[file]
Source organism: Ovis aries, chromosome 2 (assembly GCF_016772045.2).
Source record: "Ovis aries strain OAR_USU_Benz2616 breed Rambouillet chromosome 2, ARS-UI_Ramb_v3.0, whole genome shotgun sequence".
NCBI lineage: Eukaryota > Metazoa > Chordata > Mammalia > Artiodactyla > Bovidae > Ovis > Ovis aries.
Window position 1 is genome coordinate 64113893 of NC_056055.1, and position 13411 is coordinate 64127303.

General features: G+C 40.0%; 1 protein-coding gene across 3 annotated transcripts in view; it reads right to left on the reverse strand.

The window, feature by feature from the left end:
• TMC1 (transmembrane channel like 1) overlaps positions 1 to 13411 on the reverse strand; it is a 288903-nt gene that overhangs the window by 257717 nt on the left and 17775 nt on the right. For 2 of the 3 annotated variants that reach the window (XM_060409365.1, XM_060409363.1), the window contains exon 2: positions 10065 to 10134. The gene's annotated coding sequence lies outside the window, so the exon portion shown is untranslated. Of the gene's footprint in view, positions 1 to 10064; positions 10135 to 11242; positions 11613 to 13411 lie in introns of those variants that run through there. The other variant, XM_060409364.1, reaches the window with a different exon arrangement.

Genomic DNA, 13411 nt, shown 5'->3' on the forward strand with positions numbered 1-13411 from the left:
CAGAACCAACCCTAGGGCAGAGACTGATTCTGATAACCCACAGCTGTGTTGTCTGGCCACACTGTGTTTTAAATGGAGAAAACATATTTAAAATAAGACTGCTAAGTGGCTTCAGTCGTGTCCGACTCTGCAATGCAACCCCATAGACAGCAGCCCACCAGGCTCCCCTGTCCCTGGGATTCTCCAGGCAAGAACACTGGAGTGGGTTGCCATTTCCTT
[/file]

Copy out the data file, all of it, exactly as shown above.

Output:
Source organism: Ovis aries, chromosome 2 (assembly GCF_016772045.2).
Source record: "Ovis aries strain OAR_USU_Benz2616 breed Rambouillet chromosome 2, ARS-UI_Ramb_v3.0, whole genome shotgun sequence".
NCBI lineage: Eukaryota > Metazoa > Chordata > Mammalia > Artiodactyla > Bovidae > Ovis > Ovis aries.
Window position 1 is genome coordinate 64113893 of NC_056055.1, and position 13411 is coordinate 64127303.

General features: G+C 40.0%; 1 protein-coding gene across 3 annotated transcripts in view; it reads right to left on the reverse strand.

The window, feature by feature from the left end:
• TMC1 (transmembrane channel like 1) overlaps positions 1 to 13411 on the reverse strand; it is a 288903-nt gene that overhangs the window by 257717 nt on the left and 17775 nt on the right. For 2 of the 3 annotated variants that reach the window (XM_060409365.1, XM_060409363.1), the window contains exon 2: positions 10065 to 10134. The gene's annotated coding sequence lies outside the window, so the exon portion shown is untranslated. Of the gene's footprint in view, positions 1 to 10064; positions 10135 to 11242; positions 11613 to 13411 lie in introns of those variants that run through there. The other variant, XM_060409364.1, reaches the window with a different exon arrangement.

Genomic DNA, 13411 nt, shown 5'->3' on the forward strand with positions numbered 1-13411 from the left:
CAGAACCAACCCTAGGGCAGAGACTGATTCTGATAACCCACAGCTGTGTTGTCTGGCCACACTGTGTTTTAAATGGAGAAAACATATTTAAAATAAGACTGCTAAGTGGCTTCAGTCGTGTCCGACTCTGCAATGCAACCCCATAGACAGCAGCCCACCAGGCTCCCCTGTCCCTGGGATTCTCCAGGCAAGAACACTGGAGTGGGTTGCCATTTCCTT